In the artist’s own words, ““Behind the Mask” is every day for us as Black people,” he said. “Our ancestors put on the mask every day to protect the existence of future generations of Black people. And today we still wear the mask. As Black people we’ve been forced to contort ourselves to exist in white spaces at the expense of our own comfort.
Watson has positive goals for the exhibition, too.
“My hope is that white people start to look within themselves to understand how they contribute to a society that forces us to wear this mask,” he said. “And I hope Black people feel inspired to pull off the mask and be free regardless of whether white people decide to change or not.”
It’s the type of exaggerated realism that fits nicely into the Southern Gothic canon of which Watson is now a part. And it’s a subject that finally has the attention of a larger audience.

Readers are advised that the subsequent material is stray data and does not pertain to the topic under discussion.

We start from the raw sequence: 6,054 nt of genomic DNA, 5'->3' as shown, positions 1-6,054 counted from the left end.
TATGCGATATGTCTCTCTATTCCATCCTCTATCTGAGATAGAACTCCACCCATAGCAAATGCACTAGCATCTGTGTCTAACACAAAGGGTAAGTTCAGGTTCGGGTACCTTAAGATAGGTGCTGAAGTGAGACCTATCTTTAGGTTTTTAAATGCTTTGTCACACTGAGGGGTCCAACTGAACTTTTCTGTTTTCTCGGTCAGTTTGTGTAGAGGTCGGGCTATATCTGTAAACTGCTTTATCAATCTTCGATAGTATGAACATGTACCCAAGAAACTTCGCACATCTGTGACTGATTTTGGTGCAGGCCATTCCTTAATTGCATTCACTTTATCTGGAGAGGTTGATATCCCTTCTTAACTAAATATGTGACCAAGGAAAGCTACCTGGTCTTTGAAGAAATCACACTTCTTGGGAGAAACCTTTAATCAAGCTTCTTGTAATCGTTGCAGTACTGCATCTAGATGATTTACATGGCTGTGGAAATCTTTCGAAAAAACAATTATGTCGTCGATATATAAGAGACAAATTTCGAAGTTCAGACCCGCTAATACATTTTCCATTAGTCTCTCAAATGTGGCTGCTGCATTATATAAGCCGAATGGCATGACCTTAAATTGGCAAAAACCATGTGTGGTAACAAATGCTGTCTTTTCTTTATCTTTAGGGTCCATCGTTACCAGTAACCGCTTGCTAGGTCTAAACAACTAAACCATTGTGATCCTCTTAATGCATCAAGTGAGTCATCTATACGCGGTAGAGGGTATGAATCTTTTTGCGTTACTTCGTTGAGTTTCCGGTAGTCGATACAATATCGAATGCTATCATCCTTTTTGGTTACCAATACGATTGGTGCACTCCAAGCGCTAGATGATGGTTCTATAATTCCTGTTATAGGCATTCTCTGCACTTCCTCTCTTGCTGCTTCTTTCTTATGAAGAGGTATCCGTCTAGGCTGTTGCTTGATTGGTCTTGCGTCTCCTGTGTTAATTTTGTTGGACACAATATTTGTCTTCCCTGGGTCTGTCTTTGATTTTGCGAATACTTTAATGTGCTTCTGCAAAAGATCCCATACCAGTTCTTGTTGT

“More people are listening than before because of the police murders of George Floyd and Breonna Taylor,” said Watson. “I’ve been talking about injustices for years, but this time it seemed different.”
How to see “Behind the Mask”
People will have a chance to see Watson’s work up close and personal soon. “Behind the Mask” opens at the Durham Arts Guild on the first floor of the Durham Arts Council on Tuesday, September 15. The Guild is introducing a phased re-opening and social distancing and masking requirements will be strictly enforced.
Prints at the exhibition are for sale. Watson is donating all proceeds from “Behind the Mask” to Village of Wisdom, a Durham-based non-profit advocacy group for young black people and black families. The Durham photographer has already raised more than $4,000 for the organization through this project.
While he hopes his photography career continues its current trajectory, Watson has bigger goals in mind for his art.
“I want us, Black people, to see ourselves and the many variations of the Black family in spaces that have denied us that privilege,” he said. “I see myself doing more impactful work that sheds light on injustices and also work that shares our joy despite all the hurdles we face.”